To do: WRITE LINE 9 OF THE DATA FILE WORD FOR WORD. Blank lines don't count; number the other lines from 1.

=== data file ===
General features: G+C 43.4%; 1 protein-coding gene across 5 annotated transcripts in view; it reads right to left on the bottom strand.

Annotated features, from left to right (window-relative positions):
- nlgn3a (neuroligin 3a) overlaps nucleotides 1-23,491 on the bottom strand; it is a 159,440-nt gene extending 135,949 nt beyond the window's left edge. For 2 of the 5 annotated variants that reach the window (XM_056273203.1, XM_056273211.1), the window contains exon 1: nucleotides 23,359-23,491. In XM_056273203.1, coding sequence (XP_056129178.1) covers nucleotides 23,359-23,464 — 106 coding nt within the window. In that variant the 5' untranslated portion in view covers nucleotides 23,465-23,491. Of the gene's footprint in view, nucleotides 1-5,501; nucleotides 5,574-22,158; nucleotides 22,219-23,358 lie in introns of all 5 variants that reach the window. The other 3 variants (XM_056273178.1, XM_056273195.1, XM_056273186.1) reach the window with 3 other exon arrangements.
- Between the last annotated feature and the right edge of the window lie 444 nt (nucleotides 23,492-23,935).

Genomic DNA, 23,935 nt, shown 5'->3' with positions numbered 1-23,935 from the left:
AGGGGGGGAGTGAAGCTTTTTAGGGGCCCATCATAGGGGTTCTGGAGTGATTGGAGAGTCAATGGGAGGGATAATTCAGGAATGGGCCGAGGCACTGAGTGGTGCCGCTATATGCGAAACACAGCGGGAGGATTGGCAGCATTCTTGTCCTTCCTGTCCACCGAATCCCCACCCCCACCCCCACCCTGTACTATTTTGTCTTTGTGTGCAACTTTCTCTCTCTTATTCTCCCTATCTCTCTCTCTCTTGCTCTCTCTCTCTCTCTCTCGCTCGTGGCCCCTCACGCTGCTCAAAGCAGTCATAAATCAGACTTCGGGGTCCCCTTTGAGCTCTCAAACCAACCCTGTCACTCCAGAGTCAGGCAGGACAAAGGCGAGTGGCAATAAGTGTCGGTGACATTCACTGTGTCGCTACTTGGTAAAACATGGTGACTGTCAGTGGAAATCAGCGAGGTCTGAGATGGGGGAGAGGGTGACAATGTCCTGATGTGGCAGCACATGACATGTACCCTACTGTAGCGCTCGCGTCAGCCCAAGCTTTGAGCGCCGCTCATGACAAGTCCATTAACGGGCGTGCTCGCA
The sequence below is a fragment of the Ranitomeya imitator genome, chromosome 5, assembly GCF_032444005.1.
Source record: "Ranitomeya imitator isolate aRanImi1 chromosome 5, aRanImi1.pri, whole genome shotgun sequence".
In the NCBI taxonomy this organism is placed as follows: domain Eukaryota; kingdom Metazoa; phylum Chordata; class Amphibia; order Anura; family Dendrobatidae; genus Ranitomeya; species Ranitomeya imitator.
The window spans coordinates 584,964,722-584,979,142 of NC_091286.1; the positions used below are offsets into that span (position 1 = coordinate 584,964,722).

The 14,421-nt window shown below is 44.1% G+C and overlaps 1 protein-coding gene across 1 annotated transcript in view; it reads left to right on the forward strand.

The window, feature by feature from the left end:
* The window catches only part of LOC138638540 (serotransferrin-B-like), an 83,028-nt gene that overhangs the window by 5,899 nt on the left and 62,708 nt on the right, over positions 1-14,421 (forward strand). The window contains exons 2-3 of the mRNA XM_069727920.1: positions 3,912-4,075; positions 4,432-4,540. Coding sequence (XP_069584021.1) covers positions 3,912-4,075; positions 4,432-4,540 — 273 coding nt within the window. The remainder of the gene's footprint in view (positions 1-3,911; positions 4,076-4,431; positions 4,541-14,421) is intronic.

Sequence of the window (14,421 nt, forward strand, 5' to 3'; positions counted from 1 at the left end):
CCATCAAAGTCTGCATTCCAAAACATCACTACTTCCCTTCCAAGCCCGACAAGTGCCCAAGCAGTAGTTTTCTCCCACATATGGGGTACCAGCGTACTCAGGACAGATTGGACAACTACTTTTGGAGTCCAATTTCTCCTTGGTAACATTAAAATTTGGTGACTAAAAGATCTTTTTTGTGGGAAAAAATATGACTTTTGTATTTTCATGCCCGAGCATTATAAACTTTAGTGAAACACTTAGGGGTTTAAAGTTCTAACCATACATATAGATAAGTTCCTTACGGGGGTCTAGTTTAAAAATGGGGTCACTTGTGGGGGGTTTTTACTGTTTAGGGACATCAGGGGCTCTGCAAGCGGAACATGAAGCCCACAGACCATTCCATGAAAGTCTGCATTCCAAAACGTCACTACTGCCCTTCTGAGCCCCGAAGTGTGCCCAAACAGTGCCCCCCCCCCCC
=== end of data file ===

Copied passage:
In the NCBI taxonomy this organism is placed as follows: domain Eukaryota; kingdom Metazoa; phylum Chordata; class Amphibia; order Anura; family Dendrobatidae; genus Ranitomeya; species Ranitomeya imitator.